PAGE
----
Originally from Brooklyn and recently based on an Island off of Portland, Maine to record his new album, Lewis creates a lo-fi, garage feel to his sound which easily grabs ears and an healthy appetite. Jargon Party began around two years ago after Lewis moved to New York City aged 22 after years of playing in different live bands in Richmond, Virginia. The band was initially a six strong proposition before other projects and personal interests saw members leaving and the band dwindled down to a duo and subsequently just Lewis. A multi-instrumentalist, having learnt as many instruments as he could since a child, Lewis recorded his debut in his apartment and that of drummer Dave Charboneau who contributes to the album also. Released last year but still drawing in attention, as ours, the album parades openly the inspirations of the man, the likes of The Kinks, Arctic Monkeys, Of Montreal, Radiohead, Wolf Parade, and David Bowie adding to the loudest soak of the previously mentioned Liverpudlians.

Exploring ‘the ups and downs of life and love’, the album opens with Isabella a masterful romp of garage rock; sultry guitars entwining fab four like vocals whilst rhythms romp with a lively smile and mischievous suasion. The sixties lilt to the melodic stroll of the song and psyche teasing revelry to its touch makes an absorbing and exciting  start to the album, like a feisty mix of The Kingsmen, Thee Headcoats, and The Youth. Everything about the song is a contagious incitement bridging nostalgia and modern imagination to set the release and anticipation off in fine style. That heady expectation is soon well fed by the intriguing Internal Clock. The bass and guitar coax thoughts and emotions from the first second whilst delicious washes of discord providing unpredictable bait to devour eagerly. The effected wrapped vocals also add to the lure of the song, their touch shading the first signs that the vocals may be a weakness on the release. The wrong footing twang of the sonic designs continues to ignite a hunger towards the release, its confident and carefree provocation on ears and assumptions a very pleasing toxicity. With guest keys from Lydia Velichkovski adding to the mesmeric mayhem, Jargon Party keeps its initial grip firmly in place.

The following Lucy Melanie unveils a fifties rock ‘n’ roll swagger to its romp, vocals again cloaked in effects for the sixties pop bred dance though their hold on notes and harmonies begin to show signs of wear. Like the opener, the track slips easily through the ear musically offering garage rock seeded pop to breed very willing participation whilst the twists of discord and direction succeed with thoughts and satisfaction. The lo-fi, DIY touch of the production and recording also adds to the potency of this and all songs, its rawness hiding some of the sins and accentuating the nostalgia spawned voice of songs.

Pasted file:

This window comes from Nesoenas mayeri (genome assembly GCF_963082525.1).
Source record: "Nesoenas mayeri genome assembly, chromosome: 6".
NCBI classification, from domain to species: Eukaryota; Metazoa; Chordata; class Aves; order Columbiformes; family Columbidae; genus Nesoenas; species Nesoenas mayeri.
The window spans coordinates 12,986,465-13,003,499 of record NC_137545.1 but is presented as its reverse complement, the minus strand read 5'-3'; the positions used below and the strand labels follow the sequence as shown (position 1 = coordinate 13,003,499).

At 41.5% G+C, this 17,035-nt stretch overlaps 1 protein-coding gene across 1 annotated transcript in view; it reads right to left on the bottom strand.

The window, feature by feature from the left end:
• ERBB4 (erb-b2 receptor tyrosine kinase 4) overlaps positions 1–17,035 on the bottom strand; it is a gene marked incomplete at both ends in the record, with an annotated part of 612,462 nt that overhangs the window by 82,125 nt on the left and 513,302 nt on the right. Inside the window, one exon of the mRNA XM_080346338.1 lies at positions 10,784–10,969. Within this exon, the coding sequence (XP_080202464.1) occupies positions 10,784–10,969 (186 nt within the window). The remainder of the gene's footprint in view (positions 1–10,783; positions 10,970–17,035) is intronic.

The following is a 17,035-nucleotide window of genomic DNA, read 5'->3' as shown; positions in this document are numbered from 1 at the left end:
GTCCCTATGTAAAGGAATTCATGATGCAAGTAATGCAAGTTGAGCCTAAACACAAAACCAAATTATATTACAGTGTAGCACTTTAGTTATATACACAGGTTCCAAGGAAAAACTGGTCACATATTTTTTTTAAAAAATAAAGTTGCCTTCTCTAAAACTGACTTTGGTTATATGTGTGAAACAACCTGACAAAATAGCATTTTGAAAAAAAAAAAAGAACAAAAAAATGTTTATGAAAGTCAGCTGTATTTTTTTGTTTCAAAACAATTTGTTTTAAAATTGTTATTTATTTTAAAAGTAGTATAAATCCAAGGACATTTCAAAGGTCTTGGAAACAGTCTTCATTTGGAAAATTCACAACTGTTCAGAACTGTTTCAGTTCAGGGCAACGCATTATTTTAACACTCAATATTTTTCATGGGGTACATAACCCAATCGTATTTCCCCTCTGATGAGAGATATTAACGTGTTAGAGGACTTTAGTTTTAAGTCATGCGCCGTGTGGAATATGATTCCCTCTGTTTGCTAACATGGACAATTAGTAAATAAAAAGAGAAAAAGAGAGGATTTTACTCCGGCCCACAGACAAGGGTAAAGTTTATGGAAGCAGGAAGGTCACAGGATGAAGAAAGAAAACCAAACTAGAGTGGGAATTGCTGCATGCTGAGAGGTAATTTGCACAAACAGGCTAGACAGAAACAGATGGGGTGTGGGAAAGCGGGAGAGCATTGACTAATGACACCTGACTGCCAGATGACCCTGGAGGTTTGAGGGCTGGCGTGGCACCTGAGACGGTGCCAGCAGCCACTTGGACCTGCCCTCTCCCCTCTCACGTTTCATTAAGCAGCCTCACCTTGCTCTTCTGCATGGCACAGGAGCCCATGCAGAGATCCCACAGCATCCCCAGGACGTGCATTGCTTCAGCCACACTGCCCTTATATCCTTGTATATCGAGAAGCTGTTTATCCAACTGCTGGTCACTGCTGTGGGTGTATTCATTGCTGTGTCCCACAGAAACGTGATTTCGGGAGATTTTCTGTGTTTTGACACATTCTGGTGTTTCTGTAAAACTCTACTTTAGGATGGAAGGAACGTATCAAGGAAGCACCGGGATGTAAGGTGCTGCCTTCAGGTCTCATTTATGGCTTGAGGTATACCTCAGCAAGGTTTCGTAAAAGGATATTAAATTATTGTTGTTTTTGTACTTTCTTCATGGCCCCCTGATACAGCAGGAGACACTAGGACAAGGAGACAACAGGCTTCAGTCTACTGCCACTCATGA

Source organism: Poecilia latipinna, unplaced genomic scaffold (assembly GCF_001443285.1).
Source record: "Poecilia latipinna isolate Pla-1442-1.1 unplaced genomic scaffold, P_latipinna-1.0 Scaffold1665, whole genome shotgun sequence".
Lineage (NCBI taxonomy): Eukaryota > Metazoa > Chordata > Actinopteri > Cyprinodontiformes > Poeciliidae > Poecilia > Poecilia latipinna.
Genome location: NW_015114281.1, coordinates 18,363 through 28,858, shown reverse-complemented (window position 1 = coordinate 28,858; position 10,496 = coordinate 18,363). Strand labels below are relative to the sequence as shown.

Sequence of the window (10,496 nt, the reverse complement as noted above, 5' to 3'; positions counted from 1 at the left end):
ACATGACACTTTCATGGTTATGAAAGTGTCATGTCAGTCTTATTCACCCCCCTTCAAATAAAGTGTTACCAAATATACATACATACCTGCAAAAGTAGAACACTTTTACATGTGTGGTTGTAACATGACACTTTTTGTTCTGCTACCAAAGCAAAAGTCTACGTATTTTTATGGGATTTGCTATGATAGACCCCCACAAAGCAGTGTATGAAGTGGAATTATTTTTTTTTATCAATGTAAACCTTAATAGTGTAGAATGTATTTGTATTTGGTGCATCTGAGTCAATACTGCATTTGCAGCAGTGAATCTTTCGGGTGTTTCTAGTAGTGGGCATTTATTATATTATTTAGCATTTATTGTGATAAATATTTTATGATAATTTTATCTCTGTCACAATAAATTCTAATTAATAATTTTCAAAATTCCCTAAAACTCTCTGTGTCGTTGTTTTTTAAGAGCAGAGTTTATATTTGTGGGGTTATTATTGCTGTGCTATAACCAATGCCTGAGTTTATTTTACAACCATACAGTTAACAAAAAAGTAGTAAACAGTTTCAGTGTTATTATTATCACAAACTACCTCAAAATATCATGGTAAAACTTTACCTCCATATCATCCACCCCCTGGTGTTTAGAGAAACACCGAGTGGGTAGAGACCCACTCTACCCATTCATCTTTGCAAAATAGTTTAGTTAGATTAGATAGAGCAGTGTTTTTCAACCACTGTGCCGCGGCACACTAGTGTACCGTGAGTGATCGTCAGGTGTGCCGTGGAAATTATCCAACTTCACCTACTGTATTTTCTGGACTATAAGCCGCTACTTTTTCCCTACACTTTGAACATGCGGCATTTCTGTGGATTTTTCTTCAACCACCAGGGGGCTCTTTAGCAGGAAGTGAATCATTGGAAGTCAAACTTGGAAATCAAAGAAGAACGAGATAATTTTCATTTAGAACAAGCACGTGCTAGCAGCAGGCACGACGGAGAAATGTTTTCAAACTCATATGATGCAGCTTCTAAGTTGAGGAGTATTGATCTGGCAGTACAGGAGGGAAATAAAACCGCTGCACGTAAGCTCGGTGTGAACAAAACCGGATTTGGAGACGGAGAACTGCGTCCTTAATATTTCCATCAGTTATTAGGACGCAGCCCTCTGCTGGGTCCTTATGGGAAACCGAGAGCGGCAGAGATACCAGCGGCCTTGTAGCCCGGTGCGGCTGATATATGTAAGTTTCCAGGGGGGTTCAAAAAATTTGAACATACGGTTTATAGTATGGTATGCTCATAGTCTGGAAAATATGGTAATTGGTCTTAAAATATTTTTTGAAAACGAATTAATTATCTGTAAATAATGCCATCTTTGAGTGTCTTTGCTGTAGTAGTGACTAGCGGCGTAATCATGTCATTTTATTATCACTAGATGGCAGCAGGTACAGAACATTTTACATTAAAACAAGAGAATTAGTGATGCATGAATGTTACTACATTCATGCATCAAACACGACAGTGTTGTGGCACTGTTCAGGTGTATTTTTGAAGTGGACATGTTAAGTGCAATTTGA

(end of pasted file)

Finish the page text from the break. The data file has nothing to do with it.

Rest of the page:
The smouldering croon of I Want to so Much embraces with appealing tempting, especially with the celestial twinkling of the keys though Lewis gives it too much to overcome with his delivery to match the previous tracks; it much the same with Surf Rock Anthem 7 though its opening provocation of dark moody basslines, crisp rhythms and punk guitar sets up an infectious incitement which persists across the whole of the undiluted garage punk dance.

The slow psychedelic pop of Giraffe fails to capture any real hold on the emotions, mainly because of those vocals again, though it takes corners and flavoursome turns which again shows the strong promise of Lewis and the project, whilst next up Under the Sun with its bluesy guitar flames and thick climactic melodic heat proves the enjoyable variety to the sounds bred in the album.

The release is completed by Will You Space Tonight and Sky Pilot, two tracks distinctly different to the others with further spatial investigation within psychedelically toned atmospheres and dream pop embraces. The first of the two is a decent enough flight whilst its successor thrills more with its evolving landscape which takes in scenery from progressive and psychedelic pop through to noise rock and eighties indie rock. It is a great end to a release which ultimately captivates with its excitable invention.

Vocally Lewis should reassess his options for greater success but musically Jargon Party, project and album, shows plenty to warrant being given proper attention.

https://www.facebook.com/JargonParty

http://jargonparty.bandcamp.com/album/jargon-party

7/10

RingMaster 04/04/2014

Copyright RingMaster: MyFreeCopyright